EXWM is a window manager written in Emacs Lisp. I think this is the craziest thing I've seen written in Emacs Lisp so far, and yet it moves. It basically turns Emacs into a tiling window manager. Your windows become Emacs buffers, and you can manage them with the usual Emacs commands for splitting windows, changing focus, switching buffers, and so on. (I learned about it here.)
As a window manager, I don't think it does anything very interesting compared to other tiling window managers. Its real power comes from being integrated into Emacs. This means I can always use Emacs commands no matter what window I am in (for example, if I want to open a file, I can hit
C-x C-f no matter what program currently has focus).
This also means it can be customized and scripted in Emacs Lisp. For example, one thing I did with it is make it display "urgent" windows (those that would usually blink in the taskbar) in my Emacs mode line. So far, that's not very interesting, because with a conventional desktop environment I would already have windows highlighted in the taskbar. But what I have also done is customize it so that some windows are detected as "urgent" even though they don't set the urgency window manager hint. For example, I have windows with titles like
(1) Skype (i.e., windows with unread messages) tagged as urgent as well.
Another nice trick you can do with EXWM is send fake keypresses to windows. For example, one thing I did was to make a variant of Emacs'
insert-char command (which allows entering characters by their Unicode name or hex codepoint) which can be called from any window, by asking for the character name, putting it into the clipboard, and then sending a fake
C-v to the application.
My EXWM config file is here. It has grown a bit complex, and some things are still a bit kludgy/glitchy, but I've been using it for some 3-4 months for now. Take the parts you like from it.
Org is an Emacs mode for managing structured data in plain-text format, though that description doesn't really do justice to the thing. It can manage to-do lists, agendas, handle tables in awesome ways, and many more things. It can also export files to various formats, including Beamer presentations, which I've written about before. I'm still learning how to use it and all of its features, and I'm trying to use it for more things, including blogging. (I wrote some kludgy code to export Org files to blog posts, but I found out afterwards that it would be better to create a new export backend inheriting from the built-in HTML export backend. Still have to learn more about this though.)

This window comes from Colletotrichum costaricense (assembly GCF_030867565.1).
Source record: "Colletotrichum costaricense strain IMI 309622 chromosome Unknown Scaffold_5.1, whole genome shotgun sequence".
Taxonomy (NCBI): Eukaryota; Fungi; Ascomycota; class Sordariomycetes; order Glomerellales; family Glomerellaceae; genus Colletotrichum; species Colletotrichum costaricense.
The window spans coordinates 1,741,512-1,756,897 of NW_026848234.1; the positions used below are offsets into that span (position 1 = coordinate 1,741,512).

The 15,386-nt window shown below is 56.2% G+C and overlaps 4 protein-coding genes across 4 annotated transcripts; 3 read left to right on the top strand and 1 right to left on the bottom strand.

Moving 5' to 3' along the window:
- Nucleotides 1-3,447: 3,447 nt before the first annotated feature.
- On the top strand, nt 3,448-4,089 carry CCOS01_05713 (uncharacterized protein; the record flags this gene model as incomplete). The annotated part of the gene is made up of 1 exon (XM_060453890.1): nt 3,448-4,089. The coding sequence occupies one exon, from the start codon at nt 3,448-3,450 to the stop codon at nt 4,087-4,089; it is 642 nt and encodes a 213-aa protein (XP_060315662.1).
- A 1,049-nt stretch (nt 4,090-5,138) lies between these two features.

One cool feature of Org mode is
org-capture, a command for taking notes with little flow interruption from what you are currently doing. Once you have it all configured, you can hit something like
C-c c j to create an entry using the journal template. The entry will be pre-filled according to the template, and can include, for example, a link to the place you called the command from. For example, if you call it from a
w3m buffer, the new note will contain a link to the web page you were visiting. If you call it from some source code, it will create a link to the place you were in the source code file. Org can recognize a variety of different buffer types, and create links appropriate to the context you called it from. You can easily make it recognize new kinds of context by defining new functions and adding them to
The most immediately observable advantage of using Org-capture in conjunction with EXWM is that you can call it from anywhere, not just regular Emacs buffers, because now Emacs commands work from any window. No matter whether you are seeing a file or reading something in Firefox, you can just type
C-c c j to take a note. I find this really nice.
Another advantage is that because you can add new functions to
org-store-link-functions, and all your windows are now Emacs buffers, you can actually make
org-capture recognize the context of non-Emacs windows too. This is especially useful for browser windows: you can make the link inserted in the note reflect the page you are visiting. Although I'm not aware of a clean way to extract the current URL from a browser window, you can make do by faking the keypresses of
C-l (to select the address bar) followed by
C-c (to copy the contents to the clipboard), and then reading the clipboard contents from Emacs. Like this:
;; Grab address from the browser. (defun elmord-exwm-get-firefox-url () (exwm-input--fake-key ?\C-l) (sleep-for 0.05) ; Wait a bit for the browser to respond. (exwm-input--fake-key ?\C-c) (sleep-for 0.05) (gui-backend-get-selection 'CLIPBOARD 'STRING)) ;; org-store-link functions must either return nil (if they don't recognize ;; the context), or call `org-store-link-props' with the appropriate link ;; properties and return non-nil. (defun elmord-exwm-org-store-link () (when (and (equal major-mode 'exwm-mode) (member exwm-class-name '("Firefox" "Firefox-esr"))) (org-store-link-props :type "http" :link (elmord-exwm-get-firefox-url) :description exwm-title))) ; Use window title as link description. ;; Finally, we add the new function to the list of known store-link functions. (add-to-list 'org-store-link-functions 'elmord-exwm-org-store-link)
I find this really cool.
I have more things I'd like to write about Emacs, but that's it for now.
Copyright © 2010-2019 Vítor De Araújo
O conteúdo deste blog, a menos que de outra forma especificado, pode ser utilizado segundo os termos da licença Creative Commons Attribution-NonCommercial-ShareAlike 4.0 International.
Powered by Blognir.